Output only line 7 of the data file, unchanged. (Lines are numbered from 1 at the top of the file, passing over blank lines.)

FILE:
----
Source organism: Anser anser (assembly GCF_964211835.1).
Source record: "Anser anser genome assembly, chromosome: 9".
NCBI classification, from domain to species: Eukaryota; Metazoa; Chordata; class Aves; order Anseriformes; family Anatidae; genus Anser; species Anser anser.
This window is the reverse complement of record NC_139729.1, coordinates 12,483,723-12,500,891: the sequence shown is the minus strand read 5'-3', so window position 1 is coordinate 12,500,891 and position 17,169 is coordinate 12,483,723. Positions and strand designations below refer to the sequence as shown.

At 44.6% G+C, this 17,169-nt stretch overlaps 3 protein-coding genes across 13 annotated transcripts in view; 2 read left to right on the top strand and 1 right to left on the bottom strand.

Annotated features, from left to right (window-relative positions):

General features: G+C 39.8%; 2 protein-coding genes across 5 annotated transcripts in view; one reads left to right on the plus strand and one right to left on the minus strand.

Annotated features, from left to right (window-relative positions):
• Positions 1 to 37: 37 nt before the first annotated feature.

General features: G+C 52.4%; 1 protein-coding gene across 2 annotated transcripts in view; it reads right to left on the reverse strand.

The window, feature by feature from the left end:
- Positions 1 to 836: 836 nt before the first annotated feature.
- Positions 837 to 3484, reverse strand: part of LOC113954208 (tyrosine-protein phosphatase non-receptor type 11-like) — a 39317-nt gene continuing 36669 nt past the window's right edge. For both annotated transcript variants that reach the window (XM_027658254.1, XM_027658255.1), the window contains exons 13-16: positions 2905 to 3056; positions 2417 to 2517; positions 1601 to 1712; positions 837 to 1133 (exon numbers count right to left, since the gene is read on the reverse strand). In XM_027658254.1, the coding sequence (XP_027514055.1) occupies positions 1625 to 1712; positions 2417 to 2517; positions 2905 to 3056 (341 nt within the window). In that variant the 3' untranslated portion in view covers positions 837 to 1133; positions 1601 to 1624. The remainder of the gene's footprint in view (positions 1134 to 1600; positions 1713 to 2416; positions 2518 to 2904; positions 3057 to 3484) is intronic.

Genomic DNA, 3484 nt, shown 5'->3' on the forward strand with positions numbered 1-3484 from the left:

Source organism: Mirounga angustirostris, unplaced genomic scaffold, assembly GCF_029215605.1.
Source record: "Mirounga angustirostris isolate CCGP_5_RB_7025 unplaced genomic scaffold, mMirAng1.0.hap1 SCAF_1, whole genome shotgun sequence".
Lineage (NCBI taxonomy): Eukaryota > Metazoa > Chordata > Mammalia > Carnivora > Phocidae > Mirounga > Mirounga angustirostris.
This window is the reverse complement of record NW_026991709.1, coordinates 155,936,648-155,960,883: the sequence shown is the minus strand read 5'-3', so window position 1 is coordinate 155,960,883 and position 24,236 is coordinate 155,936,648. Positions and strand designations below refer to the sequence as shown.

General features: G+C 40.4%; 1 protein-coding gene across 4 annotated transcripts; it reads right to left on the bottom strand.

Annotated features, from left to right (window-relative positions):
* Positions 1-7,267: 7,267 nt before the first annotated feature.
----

General features: G+C 39.8%; 2 protein-coding genes across 5 annotated transcripts in view; one reads left to right on the plus strand and one right to left on the minus strand.